Garden Jobs for March – a month of new growth
Since starting my gardening business in Norfolk, I’ve been overwhelmed by my friend’s and family’s support and advice. My lovely friend Pru suggested a few ideas for my monthly articles. It made me think about going back to my childhood, making mud pies and sowing seeds with my Grandad, very happy gardening days! March is also a good time to consider lawn care for the spring. Don’t start it too early but certainly consider the options now for a health, strong lawn this coming summer.
March is about having fun in the garden, enjoying your outdoor space and the promise of longer days and sunshine. It’s a month of new growth and spotting what’s good and what’s not good in your garden.
Weeds, weeds and more weeds
Hoe, dig, pull up by hand, however you get rid of them, do so now. Time spent dealing with them now, while they are tiny, will make summer all the easier.
Annuals – get your plug plants in
If you haven’t already, order your plug plants now. You can also start sowing annuals directly in the ground, so long as it isn’t frozen. It’s a great way of filling gaps in your borders. You’ve still time to sow sweet peas direct or in pots, for an amazing summer display.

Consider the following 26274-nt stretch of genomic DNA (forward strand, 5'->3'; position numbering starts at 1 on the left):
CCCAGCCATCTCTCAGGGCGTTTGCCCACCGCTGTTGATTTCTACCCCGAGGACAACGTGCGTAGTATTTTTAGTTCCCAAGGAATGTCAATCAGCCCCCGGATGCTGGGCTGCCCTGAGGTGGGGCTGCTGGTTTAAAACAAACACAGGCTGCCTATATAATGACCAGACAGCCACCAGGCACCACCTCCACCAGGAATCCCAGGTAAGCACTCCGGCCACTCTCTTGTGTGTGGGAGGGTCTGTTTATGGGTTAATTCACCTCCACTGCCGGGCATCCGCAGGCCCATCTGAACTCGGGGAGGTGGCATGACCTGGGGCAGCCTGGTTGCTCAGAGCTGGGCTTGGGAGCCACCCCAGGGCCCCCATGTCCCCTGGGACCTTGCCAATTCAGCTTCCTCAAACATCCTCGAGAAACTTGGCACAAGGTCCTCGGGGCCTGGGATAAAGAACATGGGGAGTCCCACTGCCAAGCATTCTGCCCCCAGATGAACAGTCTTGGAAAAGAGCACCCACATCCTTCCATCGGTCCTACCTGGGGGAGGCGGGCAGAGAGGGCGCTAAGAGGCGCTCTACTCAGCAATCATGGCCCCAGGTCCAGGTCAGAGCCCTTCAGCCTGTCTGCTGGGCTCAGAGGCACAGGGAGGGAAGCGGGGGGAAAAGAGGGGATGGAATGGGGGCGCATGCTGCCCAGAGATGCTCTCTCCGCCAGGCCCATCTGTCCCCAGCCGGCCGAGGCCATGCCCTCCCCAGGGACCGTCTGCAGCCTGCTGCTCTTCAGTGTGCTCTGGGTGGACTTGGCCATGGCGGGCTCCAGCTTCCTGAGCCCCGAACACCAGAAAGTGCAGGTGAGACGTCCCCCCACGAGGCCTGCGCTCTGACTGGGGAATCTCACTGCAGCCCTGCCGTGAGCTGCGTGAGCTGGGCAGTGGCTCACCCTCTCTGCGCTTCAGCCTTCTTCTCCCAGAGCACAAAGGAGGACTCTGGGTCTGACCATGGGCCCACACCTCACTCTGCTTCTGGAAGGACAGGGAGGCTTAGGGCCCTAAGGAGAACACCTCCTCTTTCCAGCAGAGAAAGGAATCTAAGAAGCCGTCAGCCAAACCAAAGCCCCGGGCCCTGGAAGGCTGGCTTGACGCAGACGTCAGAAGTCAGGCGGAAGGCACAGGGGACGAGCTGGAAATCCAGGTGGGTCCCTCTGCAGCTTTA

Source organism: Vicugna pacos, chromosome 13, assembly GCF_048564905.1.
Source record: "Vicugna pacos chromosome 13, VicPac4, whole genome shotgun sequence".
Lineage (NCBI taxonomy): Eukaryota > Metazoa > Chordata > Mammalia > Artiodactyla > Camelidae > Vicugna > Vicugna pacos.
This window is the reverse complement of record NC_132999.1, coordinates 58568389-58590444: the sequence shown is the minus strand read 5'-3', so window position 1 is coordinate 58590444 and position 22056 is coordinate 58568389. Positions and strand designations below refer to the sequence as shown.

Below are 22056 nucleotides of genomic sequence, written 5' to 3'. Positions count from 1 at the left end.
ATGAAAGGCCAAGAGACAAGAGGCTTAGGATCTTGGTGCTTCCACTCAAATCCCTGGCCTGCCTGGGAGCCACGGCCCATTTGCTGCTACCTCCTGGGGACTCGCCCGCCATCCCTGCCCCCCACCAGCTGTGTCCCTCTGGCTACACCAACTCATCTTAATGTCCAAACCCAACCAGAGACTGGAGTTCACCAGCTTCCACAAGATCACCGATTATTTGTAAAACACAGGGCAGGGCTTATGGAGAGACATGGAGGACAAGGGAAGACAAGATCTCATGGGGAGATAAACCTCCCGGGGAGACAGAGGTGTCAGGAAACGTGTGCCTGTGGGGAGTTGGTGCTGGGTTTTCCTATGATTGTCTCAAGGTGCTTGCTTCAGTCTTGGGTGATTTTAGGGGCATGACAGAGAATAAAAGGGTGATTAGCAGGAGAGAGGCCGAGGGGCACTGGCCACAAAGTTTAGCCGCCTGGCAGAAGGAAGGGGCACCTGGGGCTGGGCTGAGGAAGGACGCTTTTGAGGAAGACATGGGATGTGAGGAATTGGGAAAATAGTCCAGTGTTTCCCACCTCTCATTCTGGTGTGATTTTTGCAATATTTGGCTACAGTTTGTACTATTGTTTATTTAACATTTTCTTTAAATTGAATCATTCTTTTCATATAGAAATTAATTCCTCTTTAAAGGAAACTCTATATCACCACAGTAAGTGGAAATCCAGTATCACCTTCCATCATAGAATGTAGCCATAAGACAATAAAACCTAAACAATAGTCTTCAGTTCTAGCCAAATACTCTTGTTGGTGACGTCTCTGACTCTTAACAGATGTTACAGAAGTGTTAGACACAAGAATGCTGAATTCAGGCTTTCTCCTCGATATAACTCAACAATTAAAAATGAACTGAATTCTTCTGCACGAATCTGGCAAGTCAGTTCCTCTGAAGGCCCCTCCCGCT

Perennials, we all love a blooming Geranium
Early spring is an ideal time to plant herbaceous perennials, including Geranium, Astrantia and Oriental poppies. Large perennials can also be divided at this time, great new plants for free.
Supports, give them some help
It is best to get supports in early, so that the plants grow up through them, covering them discreetly. Adding rigid supports afterwards usually looks unattractive and results in bunched stems. Criss-crossing strings from hidden or decorative posts work well, allowing stems to grow up in the gaps between strings.
Vegetables and Fruit
If you’ve sown green manure, now is the time to dig it in. Sow carrots and lettuces under cloches and plant raspberries if you have room. Finally, if your lawn is looking rather long due to the warm, wet January, it is fine to mow on a dry day, ensure the blades are set high.
Correspond with Balanis Garden Design
Louise would love to hear from you. The garden you’ve always dreamt of – just a click away.
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